Illinois Officials Consider Enacting Phosphorus Ban

Officials in Mundelein, IL are considering enacting a ban on fertilizers containing phosphorus.

Officials in Mundelein, IL are considering enacting a ban on fertilizers containing phosphorus. In 2010 Illinois banned lawn care companies from using fertilizers with phosphorus on residential lawns. Since then phosphorus has been removed from many fertilizer products, but not all of them. If Mundelein does enact the ban, they will join a number of recent towns to also take action including Libertyville, Lindenhurst and Antioch.

Phosphorus is used in fertilizer, because it helps grass germinate and grow. Excess phosphorus can be washed from a lawn by rainwater or sprinklers and cause pollution by seeping into lakes, streams and other waterways. Waterways then become vulnerable to weeds and suffer deplete oxygen supplies needed for native life, experts have said.

Mundelein trustees and administrators discussed options for restricting the use of such chemicals during Monday night's village board meeting. A number of different options were presented, including banning the use locally as well as prohibiting the sale of phosphorus fertilizers in local stores. One trustee on the board, Dakotah Norton, suggested stores could require people buying fertilizer to show their driver's licenses at the register. Anyone with a Mundelein address could be turned away, he said.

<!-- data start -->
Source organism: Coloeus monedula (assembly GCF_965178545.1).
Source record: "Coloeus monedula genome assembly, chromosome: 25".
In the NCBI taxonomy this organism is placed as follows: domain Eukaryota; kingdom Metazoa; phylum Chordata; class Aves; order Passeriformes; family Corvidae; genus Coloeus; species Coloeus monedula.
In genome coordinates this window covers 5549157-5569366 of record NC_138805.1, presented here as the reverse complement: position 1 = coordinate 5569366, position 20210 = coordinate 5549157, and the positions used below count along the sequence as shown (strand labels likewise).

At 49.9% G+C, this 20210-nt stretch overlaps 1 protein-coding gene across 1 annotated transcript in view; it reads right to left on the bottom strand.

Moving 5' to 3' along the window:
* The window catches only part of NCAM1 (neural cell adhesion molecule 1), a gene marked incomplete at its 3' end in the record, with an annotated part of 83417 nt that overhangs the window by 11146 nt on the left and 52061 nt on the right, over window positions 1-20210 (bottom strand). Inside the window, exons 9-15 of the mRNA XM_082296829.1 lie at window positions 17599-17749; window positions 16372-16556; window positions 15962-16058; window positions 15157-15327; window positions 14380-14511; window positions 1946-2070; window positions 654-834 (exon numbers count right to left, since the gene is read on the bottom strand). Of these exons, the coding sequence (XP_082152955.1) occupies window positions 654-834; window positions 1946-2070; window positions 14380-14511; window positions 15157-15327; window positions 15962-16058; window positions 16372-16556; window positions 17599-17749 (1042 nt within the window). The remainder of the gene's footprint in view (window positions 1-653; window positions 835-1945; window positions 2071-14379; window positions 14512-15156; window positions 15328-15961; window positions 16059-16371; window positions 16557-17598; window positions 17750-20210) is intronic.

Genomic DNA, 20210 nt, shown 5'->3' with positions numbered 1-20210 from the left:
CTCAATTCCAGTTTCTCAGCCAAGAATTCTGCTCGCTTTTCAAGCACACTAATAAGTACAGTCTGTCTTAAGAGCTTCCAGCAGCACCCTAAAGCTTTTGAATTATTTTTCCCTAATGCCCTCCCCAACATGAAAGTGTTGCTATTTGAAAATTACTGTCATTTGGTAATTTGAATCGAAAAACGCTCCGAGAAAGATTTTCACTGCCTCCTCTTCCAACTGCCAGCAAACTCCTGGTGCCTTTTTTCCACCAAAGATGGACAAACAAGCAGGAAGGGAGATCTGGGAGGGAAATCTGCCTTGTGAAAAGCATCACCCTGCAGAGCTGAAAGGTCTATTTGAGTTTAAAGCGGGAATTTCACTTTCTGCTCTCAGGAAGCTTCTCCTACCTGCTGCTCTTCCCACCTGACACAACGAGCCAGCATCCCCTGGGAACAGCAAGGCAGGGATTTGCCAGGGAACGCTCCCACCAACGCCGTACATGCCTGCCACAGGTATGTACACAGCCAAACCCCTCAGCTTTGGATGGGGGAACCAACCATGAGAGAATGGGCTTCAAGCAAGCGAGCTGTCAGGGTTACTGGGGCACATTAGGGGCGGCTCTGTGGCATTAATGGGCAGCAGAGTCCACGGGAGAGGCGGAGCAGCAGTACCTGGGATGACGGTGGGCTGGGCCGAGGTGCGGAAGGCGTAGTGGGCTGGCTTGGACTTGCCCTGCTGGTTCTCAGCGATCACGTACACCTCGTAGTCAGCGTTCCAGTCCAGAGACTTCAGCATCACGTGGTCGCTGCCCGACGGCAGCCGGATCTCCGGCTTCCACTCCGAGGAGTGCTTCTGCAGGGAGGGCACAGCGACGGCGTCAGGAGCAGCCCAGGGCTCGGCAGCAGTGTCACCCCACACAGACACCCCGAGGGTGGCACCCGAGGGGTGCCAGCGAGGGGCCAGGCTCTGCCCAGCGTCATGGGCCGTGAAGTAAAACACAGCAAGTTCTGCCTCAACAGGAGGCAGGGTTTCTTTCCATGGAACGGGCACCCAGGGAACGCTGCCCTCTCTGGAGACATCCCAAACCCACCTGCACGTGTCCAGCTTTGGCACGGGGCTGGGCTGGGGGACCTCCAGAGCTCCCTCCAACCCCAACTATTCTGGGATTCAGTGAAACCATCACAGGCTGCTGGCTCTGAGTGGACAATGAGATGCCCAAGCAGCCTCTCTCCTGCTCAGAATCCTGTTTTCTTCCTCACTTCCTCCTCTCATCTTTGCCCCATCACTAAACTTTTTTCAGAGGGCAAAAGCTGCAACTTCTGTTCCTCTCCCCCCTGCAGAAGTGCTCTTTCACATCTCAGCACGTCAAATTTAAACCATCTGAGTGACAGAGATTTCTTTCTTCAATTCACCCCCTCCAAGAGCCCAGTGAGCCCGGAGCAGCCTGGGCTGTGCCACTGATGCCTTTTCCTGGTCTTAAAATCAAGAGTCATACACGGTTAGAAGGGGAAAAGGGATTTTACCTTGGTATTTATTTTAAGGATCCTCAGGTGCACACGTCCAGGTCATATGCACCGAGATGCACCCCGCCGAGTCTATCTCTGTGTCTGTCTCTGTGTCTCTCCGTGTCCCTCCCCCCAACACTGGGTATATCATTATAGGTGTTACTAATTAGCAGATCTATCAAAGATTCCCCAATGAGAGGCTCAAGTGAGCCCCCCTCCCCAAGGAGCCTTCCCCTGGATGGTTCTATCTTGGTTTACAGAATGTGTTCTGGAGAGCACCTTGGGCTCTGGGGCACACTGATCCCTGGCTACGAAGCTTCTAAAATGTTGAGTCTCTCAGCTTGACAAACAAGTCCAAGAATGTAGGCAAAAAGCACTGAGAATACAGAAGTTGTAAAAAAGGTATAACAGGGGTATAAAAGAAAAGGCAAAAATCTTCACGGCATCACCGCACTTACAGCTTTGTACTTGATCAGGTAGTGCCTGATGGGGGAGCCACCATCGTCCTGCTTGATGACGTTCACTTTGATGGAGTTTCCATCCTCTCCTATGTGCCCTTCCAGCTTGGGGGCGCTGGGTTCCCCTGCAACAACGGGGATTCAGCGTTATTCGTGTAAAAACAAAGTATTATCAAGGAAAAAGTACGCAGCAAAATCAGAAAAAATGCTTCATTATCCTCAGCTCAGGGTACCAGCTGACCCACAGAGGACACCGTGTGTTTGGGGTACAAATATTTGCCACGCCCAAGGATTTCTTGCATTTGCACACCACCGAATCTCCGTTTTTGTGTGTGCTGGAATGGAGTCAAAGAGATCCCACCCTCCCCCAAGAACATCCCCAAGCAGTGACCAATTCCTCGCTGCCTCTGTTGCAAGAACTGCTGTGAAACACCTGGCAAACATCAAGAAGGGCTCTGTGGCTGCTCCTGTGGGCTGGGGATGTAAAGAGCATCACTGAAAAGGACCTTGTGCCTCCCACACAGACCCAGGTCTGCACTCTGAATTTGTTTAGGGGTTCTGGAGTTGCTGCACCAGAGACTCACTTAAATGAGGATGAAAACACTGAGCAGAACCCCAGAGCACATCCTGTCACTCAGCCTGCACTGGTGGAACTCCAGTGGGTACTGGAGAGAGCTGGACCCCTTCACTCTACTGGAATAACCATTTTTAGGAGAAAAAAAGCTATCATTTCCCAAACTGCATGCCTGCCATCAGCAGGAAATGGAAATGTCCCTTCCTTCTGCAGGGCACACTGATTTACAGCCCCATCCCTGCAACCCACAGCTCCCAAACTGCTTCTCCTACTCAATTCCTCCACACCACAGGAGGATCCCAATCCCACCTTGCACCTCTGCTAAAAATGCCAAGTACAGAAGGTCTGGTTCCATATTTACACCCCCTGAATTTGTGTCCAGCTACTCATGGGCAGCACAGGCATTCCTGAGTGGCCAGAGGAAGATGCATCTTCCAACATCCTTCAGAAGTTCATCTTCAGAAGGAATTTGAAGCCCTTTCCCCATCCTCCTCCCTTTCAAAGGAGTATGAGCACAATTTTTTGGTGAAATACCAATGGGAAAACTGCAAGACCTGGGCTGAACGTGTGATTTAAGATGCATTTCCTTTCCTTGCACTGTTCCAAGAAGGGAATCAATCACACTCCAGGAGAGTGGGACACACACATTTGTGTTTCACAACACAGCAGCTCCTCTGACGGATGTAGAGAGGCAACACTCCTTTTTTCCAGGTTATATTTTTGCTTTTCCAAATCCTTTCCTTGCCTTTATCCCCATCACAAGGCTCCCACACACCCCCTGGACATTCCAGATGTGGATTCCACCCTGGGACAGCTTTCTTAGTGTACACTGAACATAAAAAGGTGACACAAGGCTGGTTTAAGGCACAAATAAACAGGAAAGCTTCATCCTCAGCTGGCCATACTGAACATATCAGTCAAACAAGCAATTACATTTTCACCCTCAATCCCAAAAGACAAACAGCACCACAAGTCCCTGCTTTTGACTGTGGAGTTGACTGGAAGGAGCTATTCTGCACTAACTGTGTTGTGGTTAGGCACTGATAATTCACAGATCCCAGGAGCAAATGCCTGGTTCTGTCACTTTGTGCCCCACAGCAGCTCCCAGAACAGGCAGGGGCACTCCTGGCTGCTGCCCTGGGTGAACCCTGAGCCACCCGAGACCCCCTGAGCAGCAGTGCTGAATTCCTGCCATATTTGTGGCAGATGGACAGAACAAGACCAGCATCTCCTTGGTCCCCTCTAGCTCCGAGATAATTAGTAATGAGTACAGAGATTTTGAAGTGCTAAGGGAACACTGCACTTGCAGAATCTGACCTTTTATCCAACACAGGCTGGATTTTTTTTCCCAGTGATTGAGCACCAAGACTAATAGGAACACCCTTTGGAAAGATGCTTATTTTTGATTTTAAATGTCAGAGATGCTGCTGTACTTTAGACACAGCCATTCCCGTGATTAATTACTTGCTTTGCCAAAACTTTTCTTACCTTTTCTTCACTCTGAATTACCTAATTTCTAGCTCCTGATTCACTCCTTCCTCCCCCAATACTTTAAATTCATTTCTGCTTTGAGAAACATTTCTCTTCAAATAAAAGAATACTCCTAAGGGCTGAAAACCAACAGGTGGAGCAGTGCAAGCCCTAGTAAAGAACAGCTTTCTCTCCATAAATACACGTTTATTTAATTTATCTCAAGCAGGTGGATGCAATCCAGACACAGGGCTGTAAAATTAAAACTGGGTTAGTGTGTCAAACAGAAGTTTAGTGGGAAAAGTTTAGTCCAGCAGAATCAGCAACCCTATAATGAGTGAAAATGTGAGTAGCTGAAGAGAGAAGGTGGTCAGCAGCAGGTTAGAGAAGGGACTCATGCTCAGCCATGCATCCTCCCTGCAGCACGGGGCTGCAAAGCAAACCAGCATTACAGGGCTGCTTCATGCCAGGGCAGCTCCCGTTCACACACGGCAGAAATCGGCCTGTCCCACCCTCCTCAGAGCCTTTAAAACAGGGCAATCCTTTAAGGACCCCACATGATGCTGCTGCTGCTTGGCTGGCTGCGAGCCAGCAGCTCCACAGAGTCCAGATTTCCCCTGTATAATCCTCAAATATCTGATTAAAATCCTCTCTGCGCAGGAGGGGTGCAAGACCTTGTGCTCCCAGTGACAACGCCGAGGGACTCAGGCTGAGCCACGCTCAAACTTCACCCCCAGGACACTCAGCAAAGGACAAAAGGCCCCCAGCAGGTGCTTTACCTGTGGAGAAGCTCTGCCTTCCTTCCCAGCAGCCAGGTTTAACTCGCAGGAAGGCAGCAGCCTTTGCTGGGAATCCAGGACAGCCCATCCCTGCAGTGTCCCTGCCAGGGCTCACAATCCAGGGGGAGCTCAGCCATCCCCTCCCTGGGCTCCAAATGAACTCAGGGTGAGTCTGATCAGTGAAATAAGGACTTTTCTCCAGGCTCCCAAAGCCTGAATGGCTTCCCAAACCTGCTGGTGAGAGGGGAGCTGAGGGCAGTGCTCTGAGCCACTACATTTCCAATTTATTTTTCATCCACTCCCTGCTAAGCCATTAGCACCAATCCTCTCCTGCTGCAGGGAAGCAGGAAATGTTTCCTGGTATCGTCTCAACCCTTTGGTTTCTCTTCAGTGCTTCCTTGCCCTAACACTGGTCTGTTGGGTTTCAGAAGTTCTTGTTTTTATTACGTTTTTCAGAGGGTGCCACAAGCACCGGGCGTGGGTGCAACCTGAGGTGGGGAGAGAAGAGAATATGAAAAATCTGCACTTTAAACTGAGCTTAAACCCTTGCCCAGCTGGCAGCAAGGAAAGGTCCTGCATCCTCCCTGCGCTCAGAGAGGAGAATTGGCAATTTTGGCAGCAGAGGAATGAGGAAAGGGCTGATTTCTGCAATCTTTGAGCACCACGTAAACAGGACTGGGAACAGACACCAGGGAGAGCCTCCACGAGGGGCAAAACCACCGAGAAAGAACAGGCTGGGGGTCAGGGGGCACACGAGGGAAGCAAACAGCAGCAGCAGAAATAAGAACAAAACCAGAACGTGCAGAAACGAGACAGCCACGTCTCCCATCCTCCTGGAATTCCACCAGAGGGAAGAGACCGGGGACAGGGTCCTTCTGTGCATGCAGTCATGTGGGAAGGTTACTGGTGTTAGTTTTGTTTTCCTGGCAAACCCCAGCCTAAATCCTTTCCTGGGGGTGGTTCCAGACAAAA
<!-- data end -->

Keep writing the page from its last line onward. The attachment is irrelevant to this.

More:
The board rejected Norton’s idea, as well as limiting local stores from selling the fertalizers to people who live outside of Mundelein.

However, under the proposal that began developing Monday, stores would have to post signs on shelves saying fertilizers containing Phosphorus couldn't be used on lawns in Mundelein.

Local residents could still use fertilizers with Phosphorus on flowerbeds and vegetable gardens, officials said.

The board expects to have the rules drafted and ready to present by the board’s meeting on July 13.

Officials noted the rules really wouldn't be enforceable. Police officers won't test lawns for Phosphorus, Mayor Steve Lentz said. Lentz hopes the rules could bring attention to what he called "a big problem." He said he hopes state legislators take up the issue again and consider enacting stronger laws.

"That's really the only place that a solution for this can come from," Lentz said.